4/16/2013 3:33 P.M. ET
D-backs place Aaron Hill on 15-day disabled list
Reinstate Didi Gregorius from 15-day disabled list
By / MLB.com
PHOENIX - The Arizona Diamondbacks (@Dbacks) announced they placed infielder Aaron Hill on the 15-day disabled list with a broken left hand and reinstated infielder Didi Gregorius (@DidiG18) from the 15-day disabled list, according to D-backs' Executive Vice President & General Manager Kevin Towers.
"It is really unfortunate to lose not only a talented baseball player but a tremendous teammate in Aaron Hill for the near future," Towers said. "We are confident that the depth we have in the middle infield will serve us well while Aaron recovers."
Hill, 31, is hitting .306 (11-for-36) with 3 doubles, 2 home runs and 6 RBI in 10 games with Arizona this season. He originally suffered the injury after being hit by a James McDonald pitch on April 9 vs. Pittsburgh.
"I was very disappointed yesterday when I learned the extent of my hand injury," said Hill. "I am going to take some time off from baseball activities to let the break heal before starting the rehab process. I am committed to do everything in my power to return to the lineup as soon as possible."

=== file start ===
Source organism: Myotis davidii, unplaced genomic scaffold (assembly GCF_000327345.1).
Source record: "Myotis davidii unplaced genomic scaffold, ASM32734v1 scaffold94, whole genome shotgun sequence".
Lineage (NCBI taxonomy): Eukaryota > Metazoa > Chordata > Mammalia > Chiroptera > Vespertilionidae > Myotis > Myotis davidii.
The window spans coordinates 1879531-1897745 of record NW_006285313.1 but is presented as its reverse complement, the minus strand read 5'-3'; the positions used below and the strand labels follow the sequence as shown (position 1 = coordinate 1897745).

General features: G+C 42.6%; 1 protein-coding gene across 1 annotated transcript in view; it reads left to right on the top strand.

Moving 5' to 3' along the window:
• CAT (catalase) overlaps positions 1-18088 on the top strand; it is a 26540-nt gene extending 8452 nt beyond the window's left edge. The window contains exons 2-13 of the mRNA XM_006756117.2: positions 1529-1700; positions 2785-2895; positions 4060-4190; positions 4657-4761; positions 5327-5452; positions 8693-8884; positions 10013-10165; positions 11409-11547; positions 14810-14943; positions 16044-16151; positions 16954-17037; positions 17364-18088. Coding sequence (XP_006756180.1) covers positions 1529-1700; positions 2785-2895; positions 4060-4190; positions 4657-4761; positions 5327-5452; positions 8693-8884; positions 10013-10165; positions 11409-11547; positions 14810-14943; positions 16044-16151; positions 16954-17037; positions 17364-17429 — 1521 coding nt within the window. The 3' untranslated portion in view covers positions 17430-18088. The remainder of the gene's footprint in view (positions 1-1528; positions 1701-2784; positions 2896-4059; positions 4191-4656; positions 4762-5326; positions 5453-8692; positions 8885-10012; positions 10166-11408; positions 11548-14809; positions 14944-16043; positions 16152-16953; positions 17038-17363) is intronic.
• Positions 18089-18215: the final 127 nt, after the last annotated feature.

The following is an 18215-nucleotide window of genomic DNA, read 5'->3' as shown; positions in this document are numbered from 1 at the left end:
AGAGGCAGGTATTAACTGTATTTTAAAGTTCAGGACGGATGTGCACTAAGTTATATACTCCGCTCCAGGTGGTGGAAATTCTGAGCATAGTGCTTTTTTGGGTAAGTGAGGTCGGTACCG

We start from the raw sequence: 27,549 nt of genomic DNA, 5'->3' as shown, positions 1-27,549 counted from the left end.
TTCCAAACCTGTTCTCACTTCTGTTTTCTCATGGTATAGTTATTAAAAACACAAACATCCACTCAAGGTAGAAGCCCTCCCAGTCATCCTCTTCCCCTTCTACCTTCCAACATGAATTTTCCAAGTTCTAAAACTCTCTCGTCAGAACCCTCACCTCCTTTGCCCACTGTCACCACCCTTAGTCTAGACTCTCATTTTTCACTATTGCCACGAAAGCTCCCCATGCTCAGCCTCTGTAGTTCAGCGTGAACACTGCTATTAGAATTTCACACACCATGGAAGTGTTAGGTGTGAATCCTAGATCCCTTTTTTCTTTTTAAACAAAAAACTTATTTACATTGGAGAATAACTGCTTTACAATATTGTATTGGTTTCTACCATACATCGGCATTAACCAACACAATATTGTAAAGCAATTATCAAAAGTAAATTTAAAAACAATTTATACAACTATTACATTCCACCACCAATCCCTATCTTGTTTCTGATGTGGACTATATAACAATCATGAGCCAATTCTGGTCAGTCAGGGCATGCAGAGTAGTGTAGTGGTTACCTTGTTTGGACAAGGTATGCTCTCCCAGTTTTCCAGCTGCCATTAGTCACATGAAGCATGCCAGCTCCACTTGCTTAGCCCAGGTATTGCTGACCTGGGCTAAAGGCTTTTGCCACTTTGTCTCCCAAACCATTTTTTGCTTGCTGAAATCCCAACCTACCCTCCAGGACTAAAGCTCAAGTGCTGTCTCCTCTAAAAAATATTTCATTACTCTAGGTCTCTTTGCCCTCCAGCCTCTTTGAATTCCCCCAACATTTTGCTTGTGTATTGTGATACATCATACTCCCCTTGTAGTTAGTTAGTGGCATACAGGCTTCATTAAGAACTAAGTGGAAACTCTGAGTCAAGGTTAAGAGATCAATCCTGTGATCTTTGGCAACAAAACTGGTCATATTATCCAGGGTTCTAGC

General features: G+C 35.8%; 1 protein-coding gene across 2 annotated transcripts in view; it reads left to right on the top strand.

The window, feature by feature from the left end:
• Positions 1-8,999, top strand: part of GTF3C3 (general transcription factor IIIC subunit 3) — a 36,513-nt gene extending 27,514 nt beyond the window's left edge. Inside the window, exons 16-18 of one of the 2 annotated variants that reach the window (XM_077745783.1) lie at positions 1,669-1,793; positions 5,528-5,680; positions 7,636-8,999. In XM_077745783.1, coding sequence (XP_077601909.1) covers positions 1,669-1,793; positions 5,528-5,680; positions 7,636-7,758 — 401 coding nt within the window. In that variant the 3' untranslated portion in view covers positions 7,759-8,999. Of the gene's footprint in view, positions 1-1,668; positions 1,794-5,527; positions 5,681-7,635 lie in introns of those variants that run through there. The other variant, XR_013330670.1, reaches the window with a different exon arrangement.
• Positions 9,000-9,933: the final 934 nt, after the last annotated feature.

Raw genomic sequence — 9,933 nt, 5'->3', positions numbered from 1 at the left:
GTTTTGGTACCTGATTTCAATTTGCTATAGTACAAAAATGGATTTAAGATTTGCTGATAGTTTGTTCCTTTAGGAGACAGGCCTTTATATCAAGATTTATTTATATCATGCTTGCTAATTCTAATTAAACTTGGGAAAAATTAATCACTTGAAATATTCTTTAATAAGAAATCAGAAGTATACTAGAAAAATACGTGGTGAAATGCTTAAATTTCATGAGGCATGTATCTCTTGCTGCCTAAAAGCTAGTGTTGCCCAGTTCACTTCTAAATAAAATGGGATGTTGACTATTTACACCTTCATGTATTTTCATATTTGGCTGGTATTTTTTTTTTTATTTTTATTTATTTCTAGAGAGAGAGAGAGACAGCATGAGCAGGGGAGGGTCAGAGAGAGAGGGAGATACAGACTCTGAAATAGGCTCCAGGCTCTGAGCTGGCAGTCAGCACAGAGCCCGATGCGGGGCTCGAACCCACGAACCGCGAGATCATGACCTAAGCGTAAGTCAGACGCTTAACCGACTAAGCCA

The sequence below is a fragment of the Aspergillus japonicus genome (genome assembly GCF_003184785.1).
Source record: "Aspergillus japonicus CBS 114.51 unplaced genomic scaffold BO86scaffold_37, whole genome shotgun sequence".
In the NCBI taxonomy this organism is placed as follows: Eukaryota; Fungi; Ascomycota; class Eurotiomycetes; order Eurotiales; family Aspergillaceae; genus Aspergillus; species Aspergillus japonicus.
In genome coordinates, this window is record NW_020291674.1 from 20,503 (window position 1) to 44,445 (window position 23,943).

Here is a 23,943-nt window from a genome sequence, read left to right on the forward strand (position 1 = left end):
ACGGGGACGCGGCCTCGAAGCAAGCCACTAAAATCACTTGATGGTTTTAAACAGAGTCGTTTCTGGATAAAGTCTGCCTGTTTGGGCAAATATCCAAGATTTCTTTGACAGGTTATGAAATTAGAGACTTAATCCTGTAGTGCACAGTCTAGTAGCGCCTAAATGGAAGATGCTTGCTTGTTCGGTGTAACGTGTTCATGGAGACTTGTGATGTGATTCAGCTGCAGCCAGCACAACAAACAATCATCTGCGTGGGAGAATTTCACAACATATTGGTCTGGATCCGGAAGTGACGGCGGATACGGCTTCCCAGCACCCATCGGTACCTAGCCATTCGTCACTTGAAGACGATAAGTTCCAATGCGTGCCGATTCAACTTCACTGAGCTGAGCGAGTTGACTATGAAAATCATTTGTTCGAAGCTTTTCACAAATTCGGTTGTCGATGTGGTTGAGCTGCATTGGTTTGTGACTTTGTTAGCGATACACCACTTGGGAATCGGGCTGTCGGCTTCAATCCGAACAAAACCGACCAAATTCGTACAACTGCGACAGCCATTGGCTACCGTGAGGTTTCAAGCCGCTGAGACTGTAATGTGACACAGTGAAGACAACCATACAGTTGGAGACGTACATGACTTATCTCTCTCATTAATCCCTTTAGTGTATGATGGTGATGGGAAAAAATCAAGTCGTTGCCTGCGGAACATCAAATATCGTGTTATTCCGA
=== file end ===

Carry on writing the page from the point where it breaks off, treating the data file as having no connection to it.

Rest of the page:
Hill was the first D-backs infielder to earn a Silver Slugger Award® in 2012 after hitting a career-high .302 with 44 doubles, 6 triples, 26 home runs and 85 RBI in his first full season with Arizona. He established career-highs in slugging percentage (.552), OPS (.882) and extra-base hits (76) on his way to being selected as the D-backs' Most Valuable Player by the Arizona chapter of the BBWAA.
Gregorius, 23, batted .387 (12-for-31) with 2 doubles, 2 home runs and 2 RBI in 7 rehab games with Triple-A Reno. He was placed on the 15-day disabled list on March 31 with strained right elbow.
Gregorius was acquired by the D-backs with left-handed pitcher Tony Sipp and infielder Lars Anderson as part of a 3-team trade on Dec. 10. He entered the season ranked among Arizona's top prospects by MLB.com (No. 3) and Baseball America (No. 5).
This story was not subject to the approval of Major League Baseball or its clubs.